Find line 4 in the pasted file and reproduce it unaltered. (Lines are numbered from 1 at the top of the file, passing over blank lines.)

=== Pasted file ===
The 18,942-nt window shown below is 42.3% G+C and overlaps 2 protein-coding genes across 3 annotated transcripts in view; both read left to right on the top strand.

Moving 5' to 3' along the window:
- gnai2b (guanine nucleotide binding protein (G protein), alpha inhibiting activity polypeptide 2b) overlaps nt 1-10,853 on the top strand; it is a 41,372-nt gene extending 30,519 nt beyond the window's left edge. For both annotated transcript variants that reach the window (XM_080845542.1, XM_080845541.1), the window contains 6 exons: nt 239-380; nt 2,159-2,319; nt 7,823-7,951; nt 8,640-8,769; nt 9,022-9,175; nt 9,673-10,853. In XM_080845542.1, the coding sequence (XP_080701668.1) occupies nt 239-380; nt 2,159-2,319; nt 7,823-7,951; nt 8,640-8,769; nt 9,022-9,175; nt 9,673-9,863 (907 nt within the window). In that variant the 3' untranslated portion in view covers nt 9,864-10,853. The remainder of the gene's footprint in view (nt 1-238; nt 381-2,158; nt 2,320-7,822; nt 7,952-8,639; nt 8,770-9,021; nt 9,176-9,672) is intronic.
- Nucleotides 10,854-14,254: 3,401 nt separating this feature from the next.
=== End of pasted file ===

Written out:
- Nucleotides 10,854-14,254: 3,401 nt separating this feature from the next.